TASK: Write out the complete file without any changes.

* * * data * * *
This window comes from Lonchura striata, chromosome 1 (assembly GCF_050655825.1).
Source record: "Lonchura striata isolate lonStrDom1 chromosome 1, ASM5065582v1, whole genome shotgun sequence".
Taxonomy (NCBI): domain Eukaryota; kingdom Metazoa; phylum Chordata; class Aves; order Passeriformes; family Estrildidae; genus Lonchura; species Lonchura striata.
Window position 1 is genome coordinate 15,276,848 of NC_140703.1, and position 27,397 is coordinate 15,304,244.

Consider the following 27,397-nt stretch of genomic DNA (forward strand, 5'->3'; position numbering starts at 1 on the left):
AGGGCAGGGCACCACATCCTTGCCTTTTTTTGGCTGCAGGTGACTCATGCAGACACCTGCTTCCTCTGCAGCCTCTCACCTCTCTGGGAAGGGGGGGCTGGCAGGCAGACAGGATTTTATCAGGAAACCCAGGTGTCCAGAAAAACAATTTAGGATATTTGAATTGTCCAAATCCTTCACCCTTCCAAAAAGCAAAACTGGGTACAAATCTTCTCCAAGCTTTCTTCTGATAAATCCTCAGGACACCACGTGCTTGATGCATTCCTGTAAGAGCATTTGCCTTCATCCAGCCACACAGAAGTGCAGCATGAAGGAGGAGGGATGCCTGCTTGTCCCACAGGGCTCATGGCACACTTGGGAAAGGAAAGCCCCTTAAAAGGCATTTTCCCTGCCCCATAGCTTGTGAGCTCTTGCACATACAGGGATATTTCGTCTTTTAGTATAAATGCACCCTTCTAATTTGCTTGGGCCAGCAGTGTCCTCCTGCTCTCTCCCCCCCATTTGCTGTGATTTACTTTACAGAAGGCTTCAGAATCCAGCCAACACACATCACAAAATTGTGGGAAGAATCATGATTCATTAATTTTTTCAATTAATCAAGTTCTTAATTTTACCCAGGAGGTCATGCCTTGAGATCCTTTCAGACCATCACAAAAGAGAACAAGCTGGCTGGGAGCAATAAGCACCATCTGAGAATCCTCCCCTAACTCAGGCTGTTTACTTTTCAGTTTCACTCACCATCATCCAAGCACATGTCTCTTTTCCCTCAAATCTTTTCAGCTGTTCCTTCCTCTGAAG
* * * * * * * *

This window comes from Lonchura striata, chromosome 1 (assembly GCF_050655825.1).
Source record: "Lonchura striata isolate lonStrDom1 chromosome 1, ASM5065582v1, whole genome shotgun sequence".
Taxonomy (NCBI): domain Eukaryota; kingdom Metazoa; phylum Chordata; class Aves; order Passeriformes; family Estrildidae; genus Lonchura; species Lonchura striata.
Window position 1 is genome coordinate 15,276,848 of NC_140703.1, and position 27,397 is coordinate 15,304,244.

Consider the following 27,397-nt stretch of genomic DNA (forward strand, 5'->3'; position numbering starts at 1 on the left):
AGGGCAGGGCACCACATCCTTGCCTTTTTTTGGCTGCAGGTGACTCATGCAGACACCTGCTTCCTCTGCAGCCTCTCACCTCTCTGGGAAGGGGGGGCTGGCAGGCAGACAGGATTTTATCAGGAAACCCAGGTGTCCAGAAAAACAATTTAGGATATTTGAATTGTCCAAATCCTTCACCCTTCCAAAAAGCAAAACTGGGTACAAATCTTCTCCAAGCTTTCTTCTGATAAATCCTCAGGACACCACGTGCTTGATGCATTCCTGTAAGAGCATTTGCCTTCATCCAGCCACACAGAAGTGCAGCATGAAGGAGGAGGGATGCCTGCTTGTCCCACAGGGCTCATGGCACACTTGGGAAAGGAAAGCCCCTTAAAAGGCATTTTCCCTGCCCCATAGCTTGTGAGCTCTTGCACATACAGGGATATTTCGTCTTTTAGTATAAATGCACCCTTCTAATTTGCTTGGGCCAGCAGTGTCCTCCTGCTCTCTCCCCCCCATTTGCTGTGATTTACTTTACAGAAGGCTTCAGAATCCAGCCAACACACATCACAAAATTGTGGGAAGAATCATGATTCATTAATTTTTTCAATTAATCAAGTTCTTAATTTTACCCAGGAGGTCATGCCTTGAGATCCTTTCAGACCATCACAAAAGAGAACAAGCTGGCTGGGAGCAATAAGCACCATCTGAGAATCCTCCCCTAACTCAGGCTGTTTACTTTTCAGTTTCACTCACCATCATCCAAGCACATGTCTCTTTTCCCTCAAATCTTTTCAGCTGTTCCTTCCTCTGAAG